• Academic dishonesty will not be tolerated in this class. Any cases of academic dishonesty will be dealt with according to university policy, and I will recommend the maximum possible penalty.
  • Students with disabilities are encouraged to make their needs known to the instructor and the Office of Services for Students with Disabilities early in the semester.
  • Please make use of office hours and other department and university resources if extra help is needed.
  • In the event that I am unable to meet a class, I will a) notify you in person at a prior time or b) an official class cancellation notification on the stationary of the Department of Mathematics, signed and date stamped by the Department Secretary (BarbaraMaleno) will be posted on the classroom door. All other postings announcing the cancellation of this class are to be considered unofficial and are to be ignored.
  • Students should bring a storage device to each class to save any relevant lab work.
Class Philosophy
  • This should be a fun class where you will learn valuable skills. However, in order to truly master the art of effectively building appropriate statistical models you must give yourselves time to "play around" with assignments. If you wait until the night before class to do your work, it will be hard to be successful in this class.
  • Many problems in this class will have many solutions. The best solutions are the ones that you can confidently justify based on statistical arguments. If you do not give yourselves appropriate time to think through and double-check your initial answers, you will often later find that there was in fact a better solution.
  • Students are encouraged to give me feedback about the class. If you have any suggestions about any aspect of the class, please let me know in person or via e-mail or a note in my box. In order to make changes, I need to know what you are thinking!
  • “The fastest way to achieve success is to increase your rate of failure.” Sometimes more can be learned by struggling through a problem and allowing yourselves several iterations at solving it. Please have the confidence and resolve to not give up on a problem or idea until giving it maximum effort. I guarantee that all of you will have moments of great frustration while trying to solve a problem. But, learning to persevere and think critically under stress is one of the skills I hope to develop in this course.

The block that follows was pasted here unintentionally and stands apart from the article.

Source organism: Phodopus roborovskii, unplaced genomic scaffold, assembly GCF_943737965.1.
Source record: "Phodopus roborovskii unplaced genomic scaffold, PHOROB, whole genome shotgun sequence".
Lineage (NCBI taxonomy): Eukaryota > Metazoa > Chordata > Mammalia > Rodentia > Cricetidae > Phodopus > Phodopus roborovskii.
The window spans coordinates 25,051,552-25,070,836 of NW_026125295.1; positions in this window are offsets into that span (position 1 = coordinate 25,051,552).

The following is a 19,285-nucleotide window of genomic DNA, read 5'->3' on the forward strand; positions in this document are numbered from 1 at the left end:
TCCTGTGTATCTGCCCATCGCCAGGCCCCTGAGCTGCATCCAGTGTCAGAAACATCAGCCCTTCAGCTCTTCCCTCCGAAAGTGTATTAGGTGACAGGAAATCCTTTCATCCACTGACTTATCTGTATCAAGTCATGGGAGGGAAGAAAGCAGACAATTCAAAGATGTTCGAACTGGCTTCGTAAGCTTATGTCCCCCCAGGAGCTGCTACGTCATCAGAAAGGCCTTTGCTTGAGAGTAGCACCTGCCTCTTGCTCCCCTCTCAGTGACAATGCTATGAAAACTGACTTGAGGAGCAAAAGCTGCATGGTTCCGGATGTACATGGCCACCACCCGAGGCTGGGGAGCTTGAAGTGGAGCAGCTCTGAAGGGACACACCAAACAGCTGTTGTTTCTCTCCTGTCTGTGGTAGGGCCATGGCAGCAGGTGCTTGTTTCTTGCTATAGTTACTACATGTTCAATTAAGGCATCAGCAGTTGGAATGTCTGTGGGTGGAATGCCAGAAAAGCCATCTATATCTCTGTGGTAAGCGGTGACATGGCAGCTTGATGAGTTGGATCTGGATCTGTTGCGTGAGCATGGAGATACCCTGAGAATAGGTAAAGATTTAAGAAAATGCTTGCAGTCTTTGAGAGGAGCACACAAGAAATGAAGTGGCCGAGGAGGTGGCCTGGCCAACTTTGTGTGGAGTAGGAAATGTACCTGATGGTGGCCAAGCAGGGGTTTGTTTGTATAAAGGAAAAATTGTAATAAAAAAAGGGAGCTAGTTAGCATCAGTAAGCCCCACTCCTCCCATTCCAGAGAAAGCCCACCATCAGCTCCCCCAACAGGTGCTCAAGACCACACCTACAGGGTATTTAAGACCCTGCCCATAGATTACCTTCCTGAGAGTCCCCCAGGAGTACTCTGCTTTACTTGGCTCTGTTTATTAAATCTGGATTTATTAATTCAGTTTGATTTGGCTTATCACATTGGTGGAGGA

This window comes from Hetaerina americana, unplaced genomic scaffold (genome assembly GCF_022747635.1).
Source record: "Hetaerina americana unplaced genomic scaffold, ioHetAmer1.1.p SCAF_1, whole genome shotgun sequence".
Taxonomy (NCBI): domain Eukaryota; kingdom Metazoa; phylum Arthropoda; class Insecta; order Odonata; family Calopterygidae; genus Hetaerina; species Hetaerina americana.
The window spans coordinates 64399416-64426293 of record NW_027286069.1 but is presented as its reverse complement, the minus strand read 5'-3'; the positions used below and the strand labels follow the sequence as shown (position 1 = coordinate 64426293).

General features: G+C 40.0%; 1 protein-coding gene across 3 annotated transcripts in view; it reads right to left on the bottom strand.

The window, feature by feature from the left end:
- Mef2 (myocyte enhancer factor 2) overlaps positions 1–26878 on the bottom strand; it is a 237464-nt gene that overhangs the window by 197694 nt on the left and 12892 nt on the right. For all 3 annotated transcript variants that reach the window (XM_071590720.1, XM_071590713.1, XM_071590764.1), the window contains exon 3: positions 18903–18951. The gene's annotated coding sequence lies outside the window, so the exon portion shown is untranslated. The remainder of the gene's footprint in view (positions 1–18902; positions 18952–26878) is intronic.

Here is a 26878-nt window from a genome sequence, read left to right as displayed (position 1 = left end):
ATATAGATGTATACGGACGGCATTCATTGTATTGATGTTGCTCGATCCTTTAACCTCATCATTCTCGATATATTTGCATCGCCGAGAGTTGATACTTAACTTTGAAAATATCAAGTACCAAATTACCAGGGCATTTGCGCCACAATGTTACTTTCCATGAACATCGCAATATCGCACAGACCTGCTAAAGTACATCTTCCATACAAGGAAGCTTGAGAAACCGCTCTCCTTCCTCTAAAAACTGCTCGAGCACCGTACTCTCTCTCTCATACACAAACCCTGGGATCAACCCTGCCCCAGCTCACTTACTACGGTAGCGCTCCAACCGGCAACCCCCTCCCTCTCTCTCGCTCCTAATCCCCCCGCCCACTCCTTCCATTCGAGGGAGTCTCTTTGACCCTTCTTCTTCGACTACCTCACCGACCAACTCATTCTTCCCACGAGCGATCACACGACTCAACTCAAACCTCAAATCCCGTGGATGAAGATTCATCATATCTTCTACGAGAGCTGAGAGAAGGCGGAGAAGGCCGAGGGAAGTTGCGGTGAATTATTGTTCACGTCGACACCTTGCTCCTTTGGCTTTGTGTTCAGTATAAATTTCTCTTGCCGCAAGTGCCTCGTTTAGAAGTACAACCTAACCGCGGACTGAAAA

• Do not hesitate to ask appropriate questions in class or in office hours. Unlike STA511, the topics in this class lend themselves to in-class discussion and questions.  
  •  Like STA511, this class will give you important skills. You should see the immediate relevance of every topic we cover. If you do not, please ask why not!
Assignments

Notes: Assignments and (especially exams) are subject to revision and re-scheduling.

Class Topics Chapters
1

Introduction / Class Overview

Review of Basic Statistical Concepts

2 & 3

2

Introduction to Regression Analysis I

4 & 5

3 (Jan 30)

Introduction to Regression Analysis II

The Correlation Coefficient

5 & 6

4

ANOVA Tables

Multiple Regression I

7 & 8
5

Multiple Regression II

Hypothesis Testing in Multiple Regression

8 & 9
6 Partial and Multiple Regression 10
7 EXAM #1
8

Interaction

Regression Diagnostics I

11 & 12
9

Regression Diagnostics II

Polynomial Regression

12 & 13

10

Dummy Variables

Selecting the Best Regression Equation

14 & 16
11

Review

EXAM #2 Distributed

Analysis of Covariance

15

12

One-Way ANOVA

17

13 Two-Way ANOVA I 18 & 19
14 Two-Way ANOVA II 19 & 20

There will be no class on March 12.

Final Exam: week of May 5